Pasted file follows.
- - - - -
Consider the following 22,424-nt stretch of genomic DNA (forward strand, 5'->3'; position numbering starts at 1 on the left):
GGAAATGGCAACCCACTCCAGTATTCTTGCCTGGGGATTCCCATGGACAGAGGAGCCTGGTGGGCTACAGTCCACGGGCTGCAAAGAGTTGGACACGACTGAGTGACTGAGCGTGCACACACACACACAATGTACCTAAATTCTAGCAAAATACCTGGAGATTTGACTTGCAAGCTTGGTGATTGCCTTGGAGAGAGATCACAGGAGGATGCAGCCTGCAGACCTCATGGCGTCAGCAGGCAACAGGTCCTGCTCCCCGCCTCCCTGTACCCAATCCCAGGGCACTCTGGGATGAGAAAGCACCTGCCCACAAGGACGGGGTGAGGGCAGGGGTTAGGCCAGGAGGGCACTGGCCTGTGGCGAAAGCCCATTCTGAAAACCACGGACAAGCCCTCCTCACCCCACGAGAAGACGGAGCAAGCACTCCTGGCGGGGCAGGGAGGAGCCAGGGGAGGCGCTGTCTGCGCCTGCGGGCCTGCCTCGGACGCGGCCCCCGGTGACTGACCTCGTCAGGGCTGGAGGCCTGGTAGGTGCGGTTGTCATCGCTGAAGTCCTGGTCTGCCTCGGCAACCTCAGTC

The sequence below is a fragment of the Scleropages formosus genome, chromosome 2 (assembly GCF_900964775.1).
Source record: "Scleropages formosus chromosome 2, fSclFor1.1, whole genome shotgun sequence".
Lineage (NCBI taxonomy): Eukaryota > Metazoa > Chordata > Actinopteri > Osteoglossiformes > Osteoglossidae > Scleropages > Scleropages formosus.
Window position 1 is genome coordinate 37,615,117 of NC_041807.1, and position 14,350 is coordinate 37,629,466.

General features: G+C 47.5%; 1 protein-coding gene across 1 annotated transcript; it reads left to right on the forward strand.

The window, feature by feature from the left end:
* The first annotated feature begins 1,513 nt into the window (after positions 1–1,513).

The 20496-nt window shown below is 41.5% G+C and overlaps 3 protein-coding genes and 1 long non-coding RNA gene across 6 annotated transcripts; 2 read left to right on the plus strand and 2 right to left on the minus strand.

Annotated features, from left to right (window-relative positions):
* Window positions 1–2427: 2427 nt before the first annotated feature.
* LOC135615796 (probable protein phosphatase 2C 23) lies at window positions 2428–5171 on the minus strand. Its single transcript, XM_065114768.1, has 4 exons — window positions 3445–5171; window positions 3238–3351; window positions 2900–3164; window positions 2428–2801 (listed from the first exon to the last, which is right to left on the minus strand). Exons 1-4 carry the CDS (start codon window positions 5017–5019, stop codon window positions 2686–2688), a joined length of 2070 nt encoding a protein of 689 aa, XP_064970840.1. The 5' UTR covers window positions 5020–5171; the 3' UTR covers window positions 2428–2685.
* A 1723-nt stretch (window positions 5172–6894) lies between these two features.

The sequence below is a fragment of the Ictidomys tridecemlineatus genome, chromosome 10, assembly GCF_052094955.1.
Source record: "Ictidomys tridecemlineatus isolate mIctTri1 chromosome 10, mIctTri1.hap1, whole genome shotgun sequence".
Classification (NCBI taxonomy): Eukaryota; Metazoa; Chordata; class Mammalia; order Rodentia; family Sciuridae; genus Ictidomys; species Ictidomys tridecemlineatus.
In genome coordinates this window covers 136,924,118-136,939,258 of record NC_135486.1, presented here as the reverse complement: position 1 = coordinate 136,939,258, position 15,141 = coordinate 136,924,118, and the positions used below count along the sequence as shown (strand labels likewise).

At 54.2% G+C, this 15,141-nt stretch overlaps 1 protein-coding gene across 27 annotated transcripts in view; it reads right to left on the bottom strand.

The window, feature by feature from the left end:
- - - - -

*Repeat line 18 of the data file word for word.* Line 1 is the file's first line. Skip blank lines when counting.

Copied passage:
In genome coordinates this window covers 136,924,118-136,939,258 of record NC_135486.1, presented here as the reverse complement: position 1 = coordinate 136,939,258, position 15,141 = coordinate 136,924,118, and the positions used below count along the sequence as shown (strand labels likewise).